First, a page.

Darren Hickey. Livestock Industry Development Officer. DPI Bairnsdale. 03 5152 0496.
The Mudgegonga BetterBeef group has been considering costs of production. Producers previously took opportunity to explore their Profit & Loss (P&L) statements to better understand and compare overhead costs in their enterprises.
In a recent meeting, Tony Shirley (Goulburn Murray Hume Agcare Inc.) broadened discussions to the aspect of budgeting. For a number of producers, forward budgeting is often overlooked; possibly because it is seen as a 'dry topic' or as having little relevance or value to day-to-day operations.
Through the Mudgegonga BetterBeef discussions, the following points were made:
- Budgets should be ‘owned’ and reviewed by the producer; assist in running the business, and provide a basis for communication with the accountant and banks.
- Good money is spent preparing P&L statements. Use the P&L as a basis for preparing budgets.
- A budget won’t solve all financial problems but can act as an early warning system.
- Learn about the costs and explore options in using available funds efficiently.
- Budgets enable capital investment to be prioritised and used strategically e.g. for the reduction of debt, livestock purchase, genetic improvement, pasture renovation and so on.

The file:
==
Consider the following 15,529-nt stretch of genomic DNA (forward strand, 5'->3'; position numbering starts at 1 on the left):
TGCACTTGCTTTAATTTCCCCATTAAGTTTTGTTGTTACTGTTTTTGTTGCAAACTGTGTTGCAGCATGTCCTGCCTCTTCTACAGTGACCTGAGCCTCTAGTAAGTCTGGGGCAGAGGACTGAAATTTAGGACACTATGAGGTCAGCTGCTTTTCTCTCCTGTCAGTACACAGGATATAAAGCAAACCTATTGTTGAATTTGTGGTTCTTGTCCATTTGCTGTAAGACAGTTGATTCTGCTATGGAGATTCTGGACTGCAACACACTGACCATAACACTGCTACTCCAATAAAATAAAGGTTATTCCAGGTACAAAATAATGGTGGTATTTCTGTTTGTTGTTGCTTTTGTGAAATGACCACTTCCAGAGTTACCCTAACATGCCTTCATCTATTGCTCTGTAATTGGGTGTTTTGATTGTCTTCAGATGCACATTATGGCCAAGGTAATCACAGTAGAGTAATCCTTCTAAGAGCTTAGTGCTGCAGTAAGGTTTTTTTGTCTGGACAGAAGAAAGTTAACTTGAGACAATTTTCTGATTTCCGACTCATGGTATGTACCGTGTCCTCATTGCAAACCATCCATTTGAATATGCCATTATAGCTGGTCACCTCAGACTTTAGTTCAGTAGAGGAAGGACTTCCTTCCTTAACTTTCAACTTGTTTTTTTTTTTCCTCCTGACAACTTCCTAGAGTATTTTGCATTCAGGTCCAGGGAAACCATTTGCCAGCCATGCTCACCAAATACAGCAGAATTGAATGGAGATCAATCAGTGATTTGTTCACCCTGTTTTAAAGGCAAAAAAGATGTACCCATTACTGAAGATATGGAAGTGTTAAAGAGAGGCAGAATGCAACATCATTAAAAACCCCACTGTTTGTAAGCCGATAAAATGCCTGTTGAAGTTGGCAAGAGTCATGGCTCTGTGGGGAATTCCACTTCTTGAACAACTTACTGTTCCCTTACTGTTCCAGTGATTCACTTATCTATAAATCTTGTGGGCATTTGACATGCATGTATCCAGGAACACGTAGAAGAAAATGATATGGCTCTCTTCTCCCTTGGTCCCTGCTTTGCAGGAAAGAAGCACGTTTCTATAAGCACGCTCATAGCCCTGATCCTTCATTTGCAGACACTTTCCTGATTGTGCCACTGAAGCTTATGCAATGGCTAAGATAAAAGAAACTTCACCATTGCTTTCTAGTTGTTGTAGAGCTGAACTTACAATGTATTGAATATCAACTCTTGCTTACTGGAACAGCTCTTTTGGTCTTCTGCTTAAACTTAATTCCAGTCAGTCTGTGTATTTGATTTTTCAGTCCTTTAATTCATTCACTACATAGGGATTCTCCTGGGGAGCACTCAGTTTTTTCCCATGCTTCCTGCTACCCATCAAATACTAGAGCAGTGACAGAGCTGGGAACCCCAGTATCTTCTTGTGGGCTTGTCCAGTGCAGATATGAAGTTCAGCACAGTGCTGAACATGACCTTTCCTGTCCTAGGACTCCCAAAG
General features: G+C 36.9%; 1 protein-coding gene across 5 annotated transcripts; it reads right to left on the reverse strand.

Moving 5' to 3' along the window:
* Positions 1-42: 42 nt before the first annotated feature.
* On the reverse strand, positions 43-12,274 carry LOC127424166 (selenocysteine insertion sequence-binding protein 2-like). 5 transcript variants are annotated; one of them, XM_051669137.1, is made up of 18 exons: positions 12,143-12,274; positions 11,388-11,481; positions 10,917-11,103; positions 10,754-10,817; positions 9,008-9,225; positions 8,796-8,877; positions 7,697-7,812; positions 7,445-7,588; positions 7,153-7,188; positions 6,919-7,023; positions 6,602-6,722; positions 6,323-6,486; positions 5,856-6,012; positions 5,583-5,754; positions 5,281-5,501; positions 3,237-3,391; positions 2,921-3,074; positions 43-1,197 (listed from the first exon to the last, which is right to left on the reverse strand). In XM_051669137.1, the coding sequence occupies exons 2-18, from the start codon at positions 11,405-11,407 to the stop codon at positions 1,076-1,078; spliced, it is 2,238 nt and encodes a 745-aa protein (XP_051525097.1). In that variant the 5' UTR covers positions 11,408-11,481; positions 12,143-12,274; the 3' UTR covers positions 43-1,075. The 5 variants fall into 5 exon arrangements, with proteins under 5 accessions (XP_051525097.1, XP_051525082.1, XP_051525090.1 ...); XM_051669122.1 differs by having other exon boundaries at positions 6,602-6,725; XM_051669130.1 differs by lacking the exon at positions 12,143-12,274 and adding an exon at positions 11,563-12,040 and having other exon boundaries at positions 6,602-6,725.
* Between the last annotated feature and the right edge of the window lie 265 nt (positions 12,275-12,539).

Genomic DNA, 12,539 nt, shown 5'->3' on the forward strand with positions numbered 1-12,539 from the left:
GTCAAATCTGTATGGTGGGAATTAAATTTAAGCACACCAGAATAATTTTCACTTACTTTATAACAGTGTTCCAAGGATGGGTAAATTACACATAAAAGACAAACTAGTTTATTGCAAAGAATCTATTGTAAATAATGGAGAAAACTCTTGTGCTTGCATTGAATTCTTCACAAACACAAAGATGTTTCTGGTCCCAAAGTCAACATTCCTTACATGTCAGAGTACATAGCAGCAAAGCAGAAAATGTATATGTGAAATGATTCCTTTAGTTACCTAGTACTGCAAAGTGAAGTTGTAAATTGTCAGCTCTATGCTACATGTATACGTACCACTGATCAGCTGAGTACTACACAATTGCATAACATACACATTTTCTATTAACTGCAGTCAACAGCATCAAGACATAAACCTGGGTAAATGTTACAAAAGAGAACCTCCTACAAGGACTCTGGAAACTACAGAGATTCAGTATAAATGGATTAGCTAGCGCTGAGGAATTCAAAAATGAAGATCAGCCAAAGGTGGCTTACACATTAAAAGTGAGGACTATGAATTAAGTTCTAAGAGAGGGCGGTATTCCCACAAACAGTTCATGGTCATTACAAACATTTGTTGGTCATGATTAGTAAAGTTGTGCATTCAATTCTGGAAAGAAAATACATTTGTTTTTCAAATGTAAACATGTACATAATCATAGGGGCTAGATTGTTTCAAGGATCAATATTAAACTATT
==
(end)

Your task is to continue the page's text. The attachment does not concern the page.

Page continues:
- There are always season and market risks in farming. A budget assists to manage risk.
- Annual budgets for larger farms should be reviewed monthly, quarterly for smaller farms.
- Consider planning for short term (1 year), medium term (2-5 years) and long term (>5 years) farm and personal goals.
Income streams in beef enterprises are often limited to coming from one to three market points. It is important income is allocated and planned to be used efficiently to support a sustainable beef enterprise.
For more information contact:
Beef Industry Development Officer
DPI - Rutherglen
Phone: 02 6030 4609
Mobile: 0438 738 634
The BetterBeef team are currently working on publishing the inargural hard copy newsletter. The newsletter to be published twice yearly will complement the existing newsflash distributed fortnightly.
The initial newsletter will provide an update on BetterBeef and the linkages with MLA's More Beef from Pastures program. Current research coming out of the Beef CRC will be included along with other relevant and current technical articles on beef production.
The newsletter will also introduce two of our highly expereinced group coordinators along with one of the More Beef from Pastures producer advocates. Importantly the newsletter will keep members informed of upcoming regional Better Beef network events and new groups starting across the state. It is anticipated the newsletter will be posted out early in 2012 - look out for it in your mailbox!